Tris Speaker's salary rose from $9,000 to $18,000 a season.
The Federal League owners fought back, charging that the Major Leagues constituted a monopoly, and they sued organized baseball in federal court in Chicago in 1915.
The presiding judge was said to be death on trusts, but he was also a baseball fan.
He refused to rule quickly, and the months dragged on.
Finally, Federal League owners, increasingly strapped for cash after two shaky seasons, gave up.
The new league collapsed.
So did Ban Johnson's promises of better pay.
Tris Speaker's salary was cut in half.
The players were as powerless as they had been before, and still the federal judge had not ruled.
-"Do you realize that a decision in this case may tear down the very foundations of this game so loved by thousands?
Any blows at the thing called baseball would be regarded by this court as a blow to a national institution."
Judge Kenesaw Mountain Landis.
-"They have work to do, and they should be sleeping or eating.
But they would rather do without sleep or without a square meal deliberately eaten than miss a minute of a ball game, even if they go on their night turn in the mill or factory minus the rest that should be theirs."
-Baseball has been a passion of immigrants because it is a way into the United States.
It's a kind of citizenship perhaps more authentic than anything which can be on a piece of paper.
Sometimes it was the youngster's rebellion against his father, becoming less Polish, more American by taking up baseball.
But it became an enormously important part of the American identity.
-Companies of every kind promoted baseball for their workers.
Management believed it encouraged teamwork, provided a healthy way to fill spare time that might otherwise be devoted to labor agitation, and taught immigrant workers how to be "real Americans."
Nearly every industry had a league -- railroads, steel, electricity, coal and iron, textiles, meat packing, automobiles -- and thousands of workers came out for factory games on the weekends.
♪♪ ♪♪ ♪♪ ♪♪ [ Cheers and applause ] On September 20, 1914, more than 100,000 people filled Cleveland's Brookside Stadium to see the Telling Strollers beat the Hanna Cleaners 8-3.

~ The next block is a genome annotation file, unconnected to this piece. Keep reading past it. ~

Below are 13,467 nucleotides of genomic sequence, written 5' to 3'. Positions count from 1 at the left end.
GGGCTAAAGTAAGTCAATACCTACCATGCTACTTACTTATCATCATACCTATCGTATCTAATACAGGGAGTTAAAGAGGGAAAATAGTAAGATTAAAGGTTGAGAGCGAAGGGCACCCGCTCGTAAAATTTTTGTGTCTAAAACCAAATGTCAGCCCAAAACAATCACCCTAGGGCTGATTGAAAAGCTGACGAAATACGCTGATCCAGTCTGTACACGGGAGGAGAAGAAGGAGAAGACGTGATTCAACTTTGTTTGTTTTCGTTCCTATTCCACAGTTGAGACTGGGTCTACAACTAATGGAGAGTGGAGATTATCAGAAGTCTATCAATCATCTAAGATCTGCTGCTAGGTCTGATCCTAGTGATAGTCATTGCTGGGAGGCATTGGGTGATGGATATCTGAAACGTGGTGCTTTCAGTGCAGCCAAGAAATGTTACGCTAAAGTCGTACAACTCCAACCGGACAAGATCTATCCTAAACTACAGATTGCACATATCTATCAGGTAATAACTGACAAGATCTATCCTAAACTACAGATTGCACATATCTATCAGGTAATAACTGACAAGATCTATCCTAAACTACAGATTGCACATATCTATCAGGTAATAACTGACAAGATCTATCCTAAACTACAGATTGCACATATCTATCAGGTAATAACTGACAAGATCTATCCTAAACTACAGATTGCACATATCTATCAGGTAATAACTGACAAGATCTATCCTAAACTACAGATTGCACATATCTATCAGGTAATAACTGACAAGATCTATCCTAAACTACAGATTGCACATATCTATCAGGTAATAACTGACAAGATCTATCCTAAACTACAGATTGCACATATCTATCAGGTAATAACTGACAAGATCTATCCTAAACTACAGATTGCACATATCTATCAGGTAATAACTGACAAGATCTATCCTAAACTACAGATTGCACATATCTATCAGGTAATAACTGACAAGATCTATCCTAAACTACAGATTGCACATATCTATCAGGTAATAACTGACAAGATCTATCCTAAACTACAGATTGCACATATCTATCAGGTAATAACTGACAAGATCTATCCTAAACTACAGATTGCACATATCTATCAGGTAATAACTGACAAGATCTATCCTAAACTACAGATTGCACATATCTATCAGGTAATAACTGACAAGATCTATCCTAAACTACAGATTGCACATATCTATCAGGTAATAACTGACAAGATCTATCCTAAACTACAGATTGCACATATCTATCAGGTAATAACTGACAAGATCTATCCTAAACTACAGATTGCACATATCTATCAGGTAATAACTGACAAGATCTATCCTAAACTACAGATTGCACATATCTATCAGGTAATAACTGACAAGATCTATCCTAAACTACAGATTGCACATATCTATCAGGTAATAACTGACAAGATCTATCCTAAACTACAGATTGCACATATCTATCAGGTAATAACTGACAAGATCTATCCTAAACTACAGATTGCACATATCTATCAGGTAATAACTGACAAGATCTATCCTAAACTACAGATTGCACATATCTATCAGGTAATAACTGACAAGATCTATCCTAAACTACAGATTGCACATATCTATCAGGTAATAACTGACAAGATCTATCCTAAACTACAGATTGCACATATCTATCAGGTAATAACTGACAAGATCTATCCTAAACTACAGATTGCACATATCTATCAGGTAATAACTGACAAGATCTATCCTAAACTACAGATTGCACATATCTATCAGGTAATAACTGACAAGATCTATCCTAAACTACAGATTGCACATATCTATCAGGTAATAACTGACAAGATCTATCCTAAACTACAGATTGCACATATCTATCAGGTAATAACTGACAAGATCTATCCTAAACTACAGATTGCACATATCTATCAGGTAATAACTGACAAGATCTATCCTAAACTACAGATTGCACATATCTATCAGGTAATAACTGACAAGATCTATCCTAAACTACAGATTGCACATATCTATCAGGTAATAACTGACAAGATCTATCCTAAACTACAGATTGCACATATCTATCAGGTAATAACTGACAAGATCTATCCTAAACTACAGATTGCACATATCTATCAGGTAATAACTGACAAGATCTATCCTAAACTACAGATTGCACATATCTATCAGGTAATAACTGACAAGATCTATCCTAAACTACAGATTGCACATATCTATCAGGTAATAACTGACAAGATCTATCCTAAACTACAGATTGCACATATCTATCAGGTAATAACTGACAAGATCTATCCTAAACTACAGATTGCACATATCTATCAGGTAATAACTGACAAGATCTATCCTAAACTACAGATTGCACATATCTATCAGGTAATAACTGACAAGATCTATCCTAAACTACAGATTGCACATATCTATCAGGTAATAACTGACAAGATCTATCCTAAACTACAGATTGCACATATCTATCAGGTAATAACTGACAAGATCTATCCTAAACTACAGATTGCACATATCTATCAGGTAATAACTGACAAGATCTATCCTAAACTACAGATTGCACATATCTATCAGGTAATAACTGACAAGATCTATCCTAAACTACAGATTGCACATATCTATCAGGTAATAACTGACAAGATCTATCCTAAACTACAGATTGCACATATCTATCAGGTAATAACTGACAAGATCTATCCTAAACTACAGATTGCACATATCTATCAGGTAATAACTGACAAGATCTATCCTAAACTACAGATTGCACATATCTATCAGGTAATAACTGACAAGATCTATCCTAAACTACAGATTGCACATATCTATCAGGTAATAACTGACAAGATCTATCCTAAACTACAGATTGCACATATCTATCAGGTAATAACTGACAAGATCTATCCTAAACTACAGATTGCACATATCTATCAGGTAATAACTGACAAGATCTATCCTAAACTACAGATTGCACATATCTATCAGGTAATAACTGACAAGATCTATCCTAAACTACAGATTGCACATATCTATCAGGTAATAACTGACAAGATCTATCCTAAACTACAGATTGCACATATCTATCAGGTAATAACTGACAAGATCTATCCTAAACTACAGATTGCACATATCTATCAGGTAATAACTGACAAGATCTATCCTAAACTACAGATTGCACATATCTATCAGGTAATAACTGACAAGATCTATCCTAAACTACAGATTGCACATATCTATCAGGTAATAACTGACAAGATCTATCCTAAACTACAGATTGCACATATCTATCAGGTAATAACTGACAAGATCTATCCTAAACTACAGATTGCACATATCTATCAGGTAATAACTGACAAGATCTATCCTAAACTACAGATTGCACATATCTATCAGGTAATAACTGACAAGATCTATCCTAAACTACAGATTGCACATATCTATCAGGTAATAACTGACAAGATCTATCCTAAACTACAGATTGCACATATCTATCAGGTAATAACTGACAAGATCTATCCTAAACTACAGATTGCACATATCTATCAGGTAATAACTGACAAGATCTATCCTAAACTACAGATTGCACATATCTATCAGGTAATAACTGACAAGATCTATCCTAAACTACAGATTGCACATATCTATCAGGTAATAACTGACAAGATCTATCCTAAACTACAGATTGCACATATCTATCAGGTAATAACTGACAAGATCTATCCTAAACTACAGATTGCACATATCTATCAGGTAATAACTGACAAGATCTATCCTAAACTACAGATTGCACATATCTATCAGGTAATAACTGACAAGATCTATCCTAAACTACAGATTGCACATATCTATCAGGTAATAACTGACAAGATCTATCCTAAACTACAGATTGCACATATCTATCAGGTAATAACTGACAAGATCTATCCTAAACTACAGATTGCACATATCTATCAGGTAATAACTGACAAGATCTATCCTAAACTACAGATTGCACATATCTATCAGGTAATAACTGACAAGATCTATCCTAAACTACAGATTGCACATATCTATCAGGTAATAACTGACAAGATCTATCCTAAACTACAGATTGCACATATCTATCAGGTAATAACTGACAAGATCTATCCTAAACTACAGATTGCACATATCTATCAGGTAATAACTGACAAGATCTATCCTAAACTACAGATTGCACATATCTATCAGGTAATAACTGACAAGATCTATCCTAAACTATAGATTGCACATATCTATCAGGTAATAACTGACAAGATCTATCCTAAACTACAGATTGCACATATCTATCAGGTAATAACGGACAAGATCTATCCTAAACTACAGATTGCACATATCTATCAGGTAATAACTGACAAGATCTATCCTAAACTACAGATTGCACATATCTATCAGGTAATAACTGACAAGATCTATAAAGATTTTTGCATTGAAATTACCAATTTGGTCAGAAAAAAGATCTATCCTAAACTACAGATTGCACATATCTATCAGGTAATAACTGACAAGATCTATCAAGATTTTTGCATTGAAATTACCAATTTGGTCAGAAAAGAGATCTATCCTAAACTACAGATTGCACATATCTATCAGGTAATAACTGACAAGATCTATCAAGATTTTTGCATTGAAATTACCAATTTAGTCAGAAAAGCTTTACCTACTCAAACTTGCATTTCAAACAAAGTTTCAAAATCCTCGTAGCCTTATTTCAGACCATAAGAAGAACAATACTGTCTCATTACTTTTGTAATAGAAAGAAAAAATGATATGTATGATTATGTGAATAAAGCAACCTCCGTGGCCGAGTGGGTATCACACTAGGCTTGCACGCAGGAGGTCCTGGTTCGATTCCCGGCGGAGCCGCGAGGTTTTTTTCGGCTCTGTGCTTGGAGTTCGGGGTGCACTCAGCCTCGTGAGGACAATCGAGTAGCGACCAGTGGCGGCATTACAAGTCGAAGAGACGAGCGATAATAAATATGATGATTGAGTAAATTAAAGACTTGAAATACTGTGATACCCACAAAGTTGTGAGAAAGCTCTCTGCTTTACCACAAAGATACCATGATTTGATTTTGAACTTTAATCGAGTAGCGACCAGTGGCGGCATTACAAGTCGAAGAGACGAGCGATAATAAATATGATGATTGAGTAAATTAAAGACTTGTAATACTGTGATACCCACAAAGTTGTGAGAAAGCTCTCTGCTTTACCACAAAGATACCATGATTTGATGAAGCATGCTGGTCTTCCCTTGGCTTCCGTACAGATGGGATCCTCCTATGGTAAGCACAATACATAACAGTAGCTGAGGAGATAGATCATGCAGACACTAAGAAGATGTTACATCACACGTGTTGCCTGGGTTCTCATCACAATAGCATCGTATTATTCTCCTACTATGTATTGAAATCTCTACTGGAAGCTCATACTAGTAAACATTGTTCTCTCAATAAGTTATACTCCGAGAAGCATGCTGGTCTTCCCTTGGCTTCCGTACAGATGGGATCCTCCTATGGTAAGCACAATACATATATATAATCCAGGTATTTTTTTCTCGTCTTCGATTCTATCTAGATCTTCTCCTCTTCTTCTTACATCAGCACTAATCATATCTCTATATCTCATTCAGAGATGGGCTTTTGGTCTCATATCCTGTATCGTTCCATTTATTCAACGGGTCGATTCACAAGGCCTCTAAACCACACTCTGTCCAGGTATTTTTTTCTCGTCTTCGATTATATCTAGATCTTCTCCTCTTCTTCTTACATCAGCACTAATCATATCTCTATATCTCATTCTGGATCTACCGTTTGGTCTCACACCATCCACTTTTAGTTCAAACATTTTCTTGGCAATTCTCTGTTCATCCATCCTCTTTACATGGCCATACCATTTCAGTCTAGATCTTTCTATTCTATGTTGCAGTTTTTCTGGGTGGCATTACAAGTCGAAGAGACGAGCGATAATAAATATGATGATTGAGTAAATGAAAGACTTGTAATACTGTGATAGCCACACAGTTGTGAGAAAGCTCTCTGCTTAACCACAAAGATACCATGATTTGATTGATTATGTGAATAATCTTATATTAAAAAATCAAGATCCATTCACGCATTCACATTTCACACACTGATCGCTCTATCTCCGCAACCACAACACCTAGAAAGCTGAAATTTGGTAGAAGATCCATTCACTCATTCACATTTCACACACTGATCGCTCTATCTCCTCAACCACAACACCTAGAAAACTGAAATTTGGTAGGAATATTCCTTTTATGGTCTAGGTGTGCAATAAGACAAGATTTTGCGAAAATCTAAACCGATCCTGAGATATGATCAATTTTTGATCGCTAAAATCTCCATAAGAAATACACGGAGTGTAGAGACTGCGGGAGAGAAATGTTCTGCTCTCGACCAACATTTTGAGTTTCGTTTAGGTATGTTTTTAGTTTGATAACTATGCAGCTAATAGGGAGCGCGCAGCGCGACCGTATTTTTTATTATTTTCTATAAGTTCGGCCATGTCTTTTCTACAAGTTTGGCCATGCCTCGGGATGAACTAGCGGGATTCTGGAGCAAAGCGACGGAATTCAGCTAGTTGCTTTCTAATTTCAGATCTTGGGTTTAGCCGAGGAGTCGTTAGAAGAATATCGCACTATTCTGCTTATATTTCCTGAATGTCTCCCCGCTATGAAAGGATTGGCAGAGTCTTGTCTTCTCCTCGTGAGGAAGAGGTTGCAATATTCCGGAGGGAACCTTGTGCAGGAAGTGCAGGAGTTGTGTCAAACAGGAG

-The ones I remember are the Greenville, Mississippi, Buckshots, who were semi-pro, I guess they were called in those days.
Maybe they still are.
They had jobs around town, but the main thing they did was play baseball.
And they were a tobacco-chewing crowd, and men were fearful that their daughters might go out with one of them, that kind of thing.
They were wonderful people.
They hung around the pool hall a lot when they weren't working or playing baseball, and they were all looking forward to a career.
I remember a pitcher -- The reason I remember is his name was Mahady.
And he went with an aunt of mine.
And he gave me a baseball uniform of his just about worn out and had it cut down for me.
That was a great treat.
-Women workers demanded to play, too, and soon the Goodyear Girls, the Westinghouse Maids, and the Miller Rubber Maids took the field.
-"July 24, 1914 -- Miss Elizabeth Murphy, a young girl baseball player from East Warren, will accompany the local team to Rocky Point Sunday, where she will be given another opportunity to appear in the game between the Warren Shoe Company and the American Enamel Works.
Miss Murphy played with the local nine on the Child Street Grounds Sunday and held down the first sack in an excellent manner."
Warren and Barrington Gazette.
-At progressive Sing Sing Prison on the Hudson River, convicts played and beat visiting teams made up of electrical workers, insurance salesmen, and stock exchange clerks.
"I want to go back to Sing Sing," one ex-con remembered.